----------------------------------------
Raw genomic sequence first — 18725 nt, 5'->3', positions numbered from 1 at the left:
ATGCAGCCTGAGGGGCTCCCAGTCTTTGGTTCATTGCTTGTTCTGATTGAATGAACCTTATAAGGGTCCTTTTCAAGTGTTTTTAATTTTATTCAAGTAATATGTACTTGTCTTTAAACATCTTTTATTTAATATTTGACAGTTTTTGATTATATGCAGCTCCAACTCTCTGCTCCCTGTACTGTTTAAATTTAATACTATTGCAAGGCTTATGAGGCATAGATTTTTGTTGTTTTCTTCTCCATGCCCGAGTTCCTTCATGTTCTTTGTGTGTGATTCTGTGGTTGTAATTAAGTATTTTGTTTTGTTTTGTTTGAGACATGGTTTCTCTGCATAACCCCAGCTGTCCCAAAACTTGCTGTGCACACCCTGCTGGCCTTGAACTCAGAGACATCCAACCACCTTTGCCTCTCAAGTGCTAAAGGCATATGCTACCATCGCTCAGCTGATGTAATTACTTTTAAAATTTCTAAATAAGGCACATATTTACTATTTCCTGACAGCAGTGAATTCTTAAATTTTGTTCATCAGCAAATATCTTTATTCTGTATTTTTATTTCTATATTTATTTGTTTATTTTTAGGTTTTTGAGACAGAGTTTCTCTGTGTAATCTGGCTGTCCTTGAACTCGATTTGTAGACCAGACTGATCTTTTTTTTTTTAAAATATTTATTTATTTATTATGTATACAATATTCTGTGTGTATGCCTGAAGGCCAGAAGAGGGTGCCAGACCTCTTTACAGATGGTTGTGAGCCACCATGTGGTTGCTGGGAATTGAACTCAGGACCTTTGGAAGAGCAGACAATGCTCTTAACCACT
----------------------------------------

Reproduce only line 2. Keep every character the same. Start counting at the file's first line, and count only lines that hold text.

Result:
ATGCAGCCTGAGGGGCTCCCAGTCTTTGGTTCATTGCTTGTTCTGATTGAATGAACCTTATAAGGGTCCTTTTCAAGTGTTTTTAATTTTATTCAAGTAATATGTACTTGTCTTTAAACATCTTTTATTTAATATTTGACAGTTTTTGATTATATGCAGCTCCAACTCTCTGCTCCCTGTACTGTTTAAATTTAATACTATTGCAAGGCTTATGAGGCATAGATTTTTGTTGTTTTCTTCTCCATGCCCGAGTTCCTTCATGTTCTTTGTGTGTGATTCTGTGGTTGTAATTAAGTATTTTGTTTTGTTTTGTTTGAGACATGGTTTCTCTGCATAACCCCAGCTGTCCCAAAACTTGCTGTGCACACCCTGCTGGCCTTGAACTCAGAGACATCCAACCACCTTTGCCTCTCAAGTGCTAAAGGCATATGCTACCATCGCTCAGCTGATGTAATTACTTTTAAAATTTCTAAATAAGGCACATATTTACTATTTCCTGACAGCAGTGAATTCTTAAATTTTGTTCATCAGCAAATATCTTTATTCTGTATTTTTATTTCTATATTTATTTGTTTATTTTTAGGTTTTTGAGACAGAGTTTCTCTGTGTAATCTGGCTGTCCTTGAACTCGATTTGTAGACCAGACTGATCTTTTTTTTTTTAAAATATTTATTTATTTATTATGTATACAATATTCTGTGTGTATGCCTGAAGGCCAGAAGAGGGTGCCAGACCTCTTTACAGATGGTTGTGAGCCACCATGTGGTTGCTGGGAATTGAACTCAGGACCTTTGGAAGAGCAGACAATGCTCTTAACCACT